The film portrays rural communities in Brazil that were either founded by runaway slaves or begun from abandoned plantations. This type of community is known as a quilombo, from an Angolan word that means “encampment.” As many as 2,000 quilombos exist today. The film has three distinct settings: the Trombetas region of the Amazon, Marajo Island at the mouth of the Amazon River and the Itapicuru-Mirim area in the state of Maranhao. The film offers a glimpse into these communities, with extensive footage of ceremonies, dances and lifestyles interwoven with discussions about their history and the issues most important to them currently. Directed and produced by Leonard Abram, narrated by Chuck D, 2006, 73 minutes, narration in English; depictions of the Quilombo villages contain discussions in Portuguese, subtitled in English.

The schedule for Thursday, Oct. 26, is as follows:

7 p.m. in Olin 104
Delwende

Inspired by true events, the title comes from the name of one of the shelters that house the remarkable women scapegoated as witches. A rousing story of women’s courage in the face of patriarchal injustice, the film conveys both an impassioned political stance and the extraordinary resolve of its two central characters, a mother and daughter battered but unbroken in their refusal to bow before ignorance.  Directed by S. Pierre Yameogo. 2005, 90 minutes, in Mooré and French with English subtitles.

7 p.m. in Olin 105
The Language You Cry In

This film tells an amazing scholarly detective story reaching across hundreds of years and thousands of miles from 18th-century Sierra Leone to the Gullah people of present-day Georgia. It recounts the even more remarkable saga of how African Americans have retained links with their African past through the horrors of the Middle Passage, slavery and segregation. This is how the memory of a family was pieced together through a song with legendary powers to connect those who sang it with their roots. Directed by Ángel Serrano & Alvaro Toepke, narrated by Vertamae Grosvenor. 1998, 52 minutes, in English and Mende with English subtitles.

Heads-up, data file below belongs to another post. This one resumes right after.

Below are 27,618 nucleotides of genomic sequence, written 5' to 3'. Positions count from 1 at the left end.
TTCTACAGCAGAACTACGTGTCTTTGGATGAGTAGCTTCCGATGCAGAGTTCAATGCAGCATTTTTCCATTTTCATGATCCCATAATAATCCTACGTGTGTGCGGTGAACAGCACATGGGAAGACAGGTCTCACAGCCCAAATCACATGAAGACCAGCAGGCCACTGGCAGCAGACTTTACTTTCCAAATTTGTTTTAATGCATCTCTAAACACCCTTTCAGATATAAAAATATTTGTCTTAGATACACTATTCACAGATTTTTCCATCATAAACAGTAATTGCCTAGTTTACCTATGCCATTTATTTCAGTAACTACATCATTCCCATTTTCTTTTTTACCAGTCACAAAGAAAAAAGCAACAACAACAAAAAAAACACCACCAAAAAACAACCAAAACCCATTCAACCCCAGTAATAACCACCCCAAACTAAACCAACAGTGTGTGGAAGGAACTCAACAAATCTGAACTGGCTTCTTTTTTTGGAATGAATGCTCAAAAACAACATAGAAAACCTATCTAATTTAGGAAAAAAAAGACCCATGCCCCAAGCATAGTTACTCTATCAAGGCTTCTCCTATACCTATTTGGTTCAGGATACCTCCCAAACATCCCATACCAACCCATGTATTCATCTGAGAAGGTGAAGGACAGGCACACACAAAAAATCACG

8 p.m. in Olin 105
Moolaadé

This powerful and uncompromising film depicts the clash between entrenched cultural and religious tradition and modern secular society over the issue of female genital mutilation in a West African village. Six girls refuse to take part in the “purification” ritual. Two run away to an uncertain fate and the remaining four are sheltered by a woman who is known to have mystical powers and has given the four girls the “moolaade,” the spell of protection. Directed by Ousmane Sembene. 2004, 124 minutes, in French and Jula with English subtitles.
8:45 p.m. In Olin 104
Falasha:  The Exile of the Black Jews

Ethiopia’s Jewish community known as Falasha, or “strangers,” lived in isolation for centuries, practicing an ancient, pre-Talmudic form of Judaism that, according to tradition, traces its origins back to Solomon and Sheba. These long-suffering Jews have undergone centuries of abuse at the hands of Ethiopian citizens who refuse to accept the minority group as part of their culture, leading to interminable feuds and daily conflicts. This compelling documentary uncovers startling truths about the citizens of the impoverished country. Directed and produced by Simcha Jacobovici. 2004, 80 minutes, in English.